One of the newest features for presentation is the halftime show.  Now, you’ll get a 3D rendered map that the commentators will take you across giving updates in real-time and during franchise games.  Also, new replay cameras and highlights are added to this year’s rendition of Madden.

Halftime map view, courtesy of EA Sports.

One aspect I would like to see implemented in future Madden games would be to bring back The Extra Point show that appears every week in Franchise mode.  This would add an exciting element back to the game for true sim fans who love presentation, gameplay, and the stories of that develop within franchise mode. Watching The Extra Point was a realistic experience that stood out beyond any other sports game.  Granted this was included in Madden 11, but it could bring some excitement for the Madden community if EA Sports were to bring it back.

The Extra Point, courtesy of EA Sports.

All in all, the presentation is still great, but there are improvements that can be made.  I’m glad EA Sports incorporated 3D graphics, new exteriors along with interiors, and have tremendous commentary, however, they need something that stands out grabs our attention as a Madden community when it comes to bringing our franchises to life.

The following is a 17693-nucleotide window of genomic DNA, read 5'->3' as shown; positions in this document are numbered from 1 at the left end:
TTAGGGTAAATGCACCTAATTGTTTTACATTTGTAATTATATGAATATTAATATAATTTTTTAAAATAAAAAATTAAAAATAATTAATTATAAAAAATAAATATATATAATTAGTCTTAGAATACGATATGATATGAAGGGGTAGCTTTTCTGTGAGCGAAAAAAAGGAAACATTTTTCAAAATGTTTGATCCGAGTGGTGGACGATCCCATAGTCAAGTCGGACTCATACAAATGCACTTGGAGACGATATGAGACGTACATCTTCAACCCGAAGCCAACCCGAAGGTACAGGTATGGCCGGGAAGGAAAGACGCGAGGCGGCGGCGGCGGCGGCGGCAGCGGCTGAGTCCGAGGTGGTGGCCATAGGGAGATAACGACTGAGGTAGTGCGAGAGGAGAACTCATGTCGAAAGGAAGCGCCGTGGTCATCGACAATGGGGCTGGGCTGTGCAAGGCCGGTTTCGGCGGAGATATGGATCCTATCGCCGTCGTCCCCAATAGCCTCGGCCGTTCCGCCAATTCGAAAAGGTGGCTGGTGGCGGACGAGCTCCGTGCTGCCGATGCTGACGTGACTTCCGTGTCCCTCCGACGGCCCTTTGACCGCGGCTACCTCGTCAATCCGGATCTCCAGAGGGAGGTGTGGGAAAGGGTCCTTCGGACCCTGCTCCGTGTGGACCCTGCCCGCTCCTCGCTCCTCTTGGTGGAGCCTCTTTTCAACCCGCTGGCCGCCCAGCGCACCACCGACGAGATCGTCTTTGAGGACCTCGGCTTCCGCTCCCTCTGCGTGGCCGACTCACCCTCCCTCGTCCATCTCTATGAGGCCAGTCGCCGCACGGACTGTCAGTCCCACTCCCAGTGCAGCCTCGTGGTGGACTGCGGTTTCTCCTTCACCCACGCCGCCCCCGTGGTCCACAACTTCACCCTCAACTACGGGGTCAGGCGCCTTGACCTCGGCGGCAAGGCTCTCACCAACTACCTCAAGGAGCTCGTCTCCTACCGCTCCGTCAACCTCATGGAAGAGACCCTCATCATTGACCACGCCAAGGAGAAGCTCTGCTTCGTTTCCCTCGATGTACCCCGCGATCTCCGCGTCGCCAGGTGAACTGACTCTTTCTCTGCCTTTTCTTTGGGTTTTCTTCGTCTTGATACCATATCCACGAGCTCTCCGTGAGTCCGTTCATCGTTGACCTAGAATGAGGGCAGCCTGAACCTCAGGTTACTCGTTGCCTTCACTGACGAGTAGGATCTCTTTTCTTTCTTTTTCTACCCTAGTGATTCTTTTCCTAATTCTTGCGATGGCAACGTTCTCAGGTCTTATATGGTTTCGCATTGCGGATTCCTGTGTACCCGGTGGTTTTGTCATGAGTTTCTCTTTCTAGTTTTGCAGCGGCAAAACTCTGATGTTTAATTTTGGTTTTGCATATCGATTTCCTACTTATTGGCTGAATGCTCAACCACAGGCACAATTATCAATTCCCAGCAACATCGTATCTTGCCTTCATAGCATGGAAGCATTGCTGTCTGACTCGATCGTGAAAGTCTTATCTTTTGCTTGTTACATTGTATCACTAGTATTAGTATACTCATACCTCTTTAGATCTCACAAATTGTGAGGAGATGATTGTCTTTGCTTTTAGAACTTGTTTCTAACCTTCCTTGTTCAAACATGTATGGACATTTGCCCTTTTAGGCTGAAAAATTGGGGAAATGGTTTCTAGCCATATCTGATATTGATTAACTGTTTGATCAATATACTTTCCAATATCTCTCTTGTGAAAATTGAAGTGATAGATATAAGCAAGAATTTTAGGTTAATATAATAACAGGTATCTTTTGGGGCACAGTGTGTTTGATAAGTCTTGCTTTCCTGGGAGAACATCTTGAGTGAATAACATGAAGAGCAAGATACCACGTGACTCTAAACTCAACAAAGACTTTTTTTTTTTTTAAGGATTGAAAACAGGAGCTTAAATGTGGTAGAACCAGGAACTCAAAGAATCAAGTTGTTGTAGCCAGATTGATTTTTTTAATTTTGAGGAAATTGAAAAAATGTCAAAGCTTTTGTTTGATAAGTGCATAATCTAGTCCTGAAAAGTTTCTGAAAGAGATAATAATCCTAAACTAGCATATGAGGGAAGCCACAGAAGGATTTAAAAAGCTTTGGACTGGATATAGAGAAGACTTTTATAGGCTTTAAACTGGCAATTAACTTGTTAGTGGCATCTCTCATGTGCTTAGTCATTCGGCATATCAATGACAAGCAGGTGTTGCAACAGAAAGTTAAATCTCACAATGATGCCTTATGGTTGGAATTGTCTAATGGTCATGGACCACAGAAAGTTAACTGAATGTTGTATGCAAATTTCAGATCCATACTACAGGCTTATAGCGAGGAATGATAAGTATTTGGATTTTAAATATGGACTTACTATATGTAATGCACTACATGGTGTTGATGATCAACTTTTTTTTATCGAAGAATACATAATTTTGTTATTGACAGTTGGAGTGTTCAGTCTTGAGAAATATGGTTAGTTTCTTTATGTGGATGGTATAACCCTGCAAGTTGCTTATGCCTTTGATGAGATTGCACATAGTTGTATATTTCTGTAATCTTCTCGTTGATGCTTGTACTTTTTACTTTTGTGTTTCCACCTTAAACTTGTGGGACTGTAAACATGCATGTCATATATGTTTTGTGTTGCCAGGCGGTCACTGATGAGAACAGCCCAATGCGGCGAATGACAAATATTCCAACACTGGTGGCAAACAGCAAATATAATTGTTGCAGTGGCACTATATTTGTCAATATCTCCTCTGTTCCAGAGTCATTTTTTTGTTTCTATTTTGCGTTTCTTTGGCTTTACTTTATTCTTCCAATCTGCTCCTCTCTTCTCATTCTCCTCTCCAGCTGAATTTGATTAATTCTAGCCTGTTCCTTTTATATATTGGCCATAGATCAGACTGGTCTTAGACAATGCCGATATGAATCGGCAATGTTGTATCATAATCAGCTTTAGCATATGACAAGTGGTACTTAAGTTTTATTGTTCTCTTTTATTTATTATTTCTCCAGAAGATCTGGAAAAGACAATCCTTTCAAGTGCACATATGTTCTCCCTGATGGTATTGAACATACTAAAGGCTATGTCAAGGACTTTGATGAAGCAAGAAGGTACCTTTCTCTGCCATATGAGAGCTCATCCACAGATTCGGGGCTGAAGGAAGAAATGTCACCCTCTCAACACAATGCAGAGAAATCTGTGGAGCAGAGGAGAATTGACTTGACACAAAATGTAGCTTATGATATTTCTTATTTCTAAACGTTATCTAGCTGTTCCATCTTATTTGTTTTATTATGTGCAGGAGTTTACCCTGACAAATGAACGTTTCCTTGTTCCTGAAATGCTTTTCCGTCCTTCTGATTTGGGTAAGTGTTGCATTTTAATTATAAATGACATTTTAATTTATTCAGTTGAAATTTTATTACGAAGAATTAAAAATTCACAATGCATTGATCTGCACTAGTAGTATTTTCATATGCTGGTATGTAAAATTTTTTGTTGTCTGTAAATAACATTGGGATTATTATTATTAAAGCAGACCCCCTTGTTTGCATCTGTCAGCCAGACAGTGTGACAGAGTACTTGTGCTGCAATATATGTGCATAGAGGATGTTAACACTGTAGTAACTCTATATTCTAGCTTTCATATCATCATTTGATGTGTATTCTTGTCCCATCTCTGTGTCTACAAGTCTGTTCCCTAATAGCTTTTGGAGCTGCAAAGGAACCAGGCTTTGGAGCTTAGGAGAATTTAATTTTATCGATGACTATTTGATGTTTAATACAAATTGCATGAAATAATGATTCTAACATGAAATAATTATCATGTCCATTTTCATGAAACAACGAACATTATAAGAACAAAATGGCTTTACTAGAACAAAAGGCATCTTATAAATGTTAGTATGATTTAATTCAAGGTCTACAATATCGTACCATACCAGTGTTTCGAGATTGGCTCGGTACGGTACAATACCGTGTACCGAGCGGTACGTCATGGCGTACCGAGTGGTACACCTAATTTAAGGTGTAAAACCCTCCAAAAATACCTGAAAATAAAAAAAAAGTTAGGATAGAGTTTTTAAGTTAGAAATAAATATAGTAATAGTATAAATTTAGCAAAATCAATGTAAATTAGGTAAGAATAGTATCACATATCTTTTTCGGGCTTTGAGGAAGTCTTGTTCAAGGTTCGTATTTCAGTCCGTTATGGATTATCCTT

I will give this section a grade of “B” grade, or 3 points.

Madden Ultimate Team (MUT)

It’s no secret that MUT is the bread and butter of the Madden series and likely will be for years to come.  Year-after-year, we are seeing the evolution of MUT in the Madden community.

Finally, there are no more contracts!  This has been an area of Madden that has driven me crazy the past couple of years, and I’m glad EA Sports got rid of them.  Now, there are training points that you earn periodically through solo challenges, MUT squads, and so on.

You can apply training points to upgrade-able players.  A common upgrade-able item people receive is the base Ricky Williams card.

Also, you can add certain players and items to sets for training points. MUT is more immersive than ever, and I highly recommend this game mode.  I can binge play MUT for hours, and now I can play with friends, which makes it even better. It’s safe to say that this game mode receives an “A,” and 4 points.